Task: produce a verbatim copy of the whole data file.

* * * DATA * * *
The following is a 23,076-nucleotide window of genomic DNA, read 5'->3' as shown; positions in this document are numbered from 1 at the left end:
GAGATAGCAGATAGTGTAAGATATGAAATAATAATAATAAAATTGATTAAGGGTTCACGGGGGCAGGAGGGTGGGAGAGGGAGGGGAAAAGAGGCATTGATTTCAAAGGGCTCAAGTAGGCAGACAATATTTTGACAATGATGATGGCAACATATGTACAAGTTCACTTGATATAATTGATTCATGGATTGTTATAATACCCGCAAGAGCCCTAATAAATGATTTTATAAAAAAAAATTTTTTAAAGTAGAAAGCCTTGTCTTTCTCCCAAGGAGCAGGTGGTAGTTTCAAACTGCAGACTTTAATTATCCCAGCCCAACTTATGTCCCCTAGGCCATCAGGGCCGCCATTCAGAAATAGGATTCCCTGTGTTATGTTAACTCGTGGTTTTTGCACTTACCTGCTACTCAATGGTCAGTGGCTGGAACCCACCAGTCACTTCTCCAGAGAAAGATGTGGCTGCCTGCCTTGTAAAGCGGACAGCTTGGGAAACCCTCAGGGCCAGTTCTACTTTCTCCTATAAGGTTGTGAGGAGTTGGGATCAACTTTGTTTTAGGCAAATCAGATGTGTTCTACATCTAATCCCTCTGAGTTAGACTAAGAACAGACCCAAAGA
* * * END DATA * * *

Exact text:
The following is a 23,076-nucleotide window of genomic DNA, read 5'->3' as shown; positions in this document are numbered from 1 at the left end:
GAGATAGCAGATAGTGTAAGATATGAAATAATAATAATAAAATTGATTAAGGGTTCACGGGGGCAGGAGGGTGGGAGAGGGAGGGGAAAAGAGGCATTGATTTCAAAGGGCTCAAGTAGGCAGACAATATTTTGACAATGATGATGGCAACATATGTACAAGTTCACTTGATATAATTGATTCATGGATTGTTATAATACCCGCAAGAGCCCTAATAAATGATTTTATAAAAAAAAATTTTTTAAAGTAGAAAGCCTTGTCTTTCTCCCAAGGAGCAGGTGGTAGTTTCAAACTGCAGACTTTAATTATCCCAGCCCAACTTATGTCCCCTAGGCCATCAGGGCCGCCATTCAGAAATAGGATTCCCTGTGTTATGTTAACTCGTGGTTTTTGCACTTACCTGCTACTCAATGGTCAGTGGCTGGAACCCACCAGTCACTTCTCCAGAGAAAGATGTGGCTGCCTGCCTTGTAAAGCGGACAGCTTGGGAAACCCTCAGGGCCAGTTCTACTTTCTCCTATAAGGTTGTGAGGAGTTGGGATCAACTTTGTTTTAGGCAAATCAGATGTGTTCTACATCTAATCCCTCTGAGTTAGACTAAGAACAGACCCAAAGA